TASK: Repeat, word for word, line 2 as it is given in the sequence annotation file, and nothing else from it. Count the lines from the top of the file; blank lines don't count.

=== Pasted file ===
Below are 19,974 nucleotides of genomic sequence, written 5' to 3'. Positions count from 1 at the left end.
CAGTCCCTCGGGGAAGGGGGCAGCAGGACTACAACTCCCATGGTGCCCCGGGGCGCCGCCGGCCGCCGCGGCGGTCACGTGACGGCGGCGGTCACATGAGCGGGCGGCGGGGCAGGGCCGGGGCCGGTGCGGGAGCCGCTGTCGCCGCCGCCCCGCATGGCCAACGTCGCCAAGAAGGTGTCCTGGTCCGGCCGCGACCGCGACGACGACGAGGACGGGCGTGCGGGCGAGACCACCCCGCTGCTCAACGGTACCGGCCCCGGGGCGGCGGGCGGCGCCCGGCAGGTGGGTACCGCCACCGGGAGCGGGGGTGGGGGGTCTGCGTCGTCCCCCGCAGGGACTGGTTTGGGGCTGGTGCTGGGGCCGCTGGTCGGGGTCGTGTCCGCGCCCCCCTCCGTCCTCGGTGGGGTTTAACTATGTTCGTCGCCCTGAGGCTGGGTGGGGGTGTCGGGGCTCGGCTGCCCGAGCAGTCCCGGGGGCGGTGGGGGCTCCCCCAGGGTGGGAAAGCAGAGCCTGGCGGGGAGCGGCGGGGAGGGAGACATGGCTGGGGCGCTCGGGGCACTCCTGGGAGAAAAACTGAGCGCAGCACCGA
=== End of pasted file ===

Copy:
CAGTCCCTCGGGGAAGGGGGCAGCAGGACTACAACTCCCATGGTGCCCCGGGGCGCCGCCGGCCGCCGCGGCGGTCACGTGACGGCGGCGGTCACATGAGCGGGCGGCGGGGCAGGGCCGGGGCCGGTGCGGGAGCCGCTGTCGCCGCCGCCCCGCATGGCCAACGTCGCCAAGAAGGTGTCCTGGTCCGGCCGCGACCGCGACGACGACGAGGACGGGCGTGCGGGCGAGACCACCCCGCTGCTCAACGGTACCGGCCCCGGGGCGGCGGGCGGCGCCCGGCAGGTGGGTACCGCCACCGGGAGCGGGGGTGGGGGGTCTGCGTCGTCCCCCGCAGGGACTGGTTTGGGGCTGGTGCTGGGGCCGCTGGTCGGGGTCGTGTCCGCGCCCCCCTCCGTCCTCGGTGGGGTTTAACTATGTTCGTCGCCCTGAGGCTGGGTGGGGGTGTCGGGGCTCGGCTGCCCGAGCAGTCCCGGGGGCGGTGGGGGCTCCCCCAGGGTGGGAAAGCAGAGCCTGGCGGGGAGCGGCGGGGAGGGAGACATGGCTGGGGCGCTCGGGGCACTCCTGGGAGAAAAACTGAGCGCAGCACCGA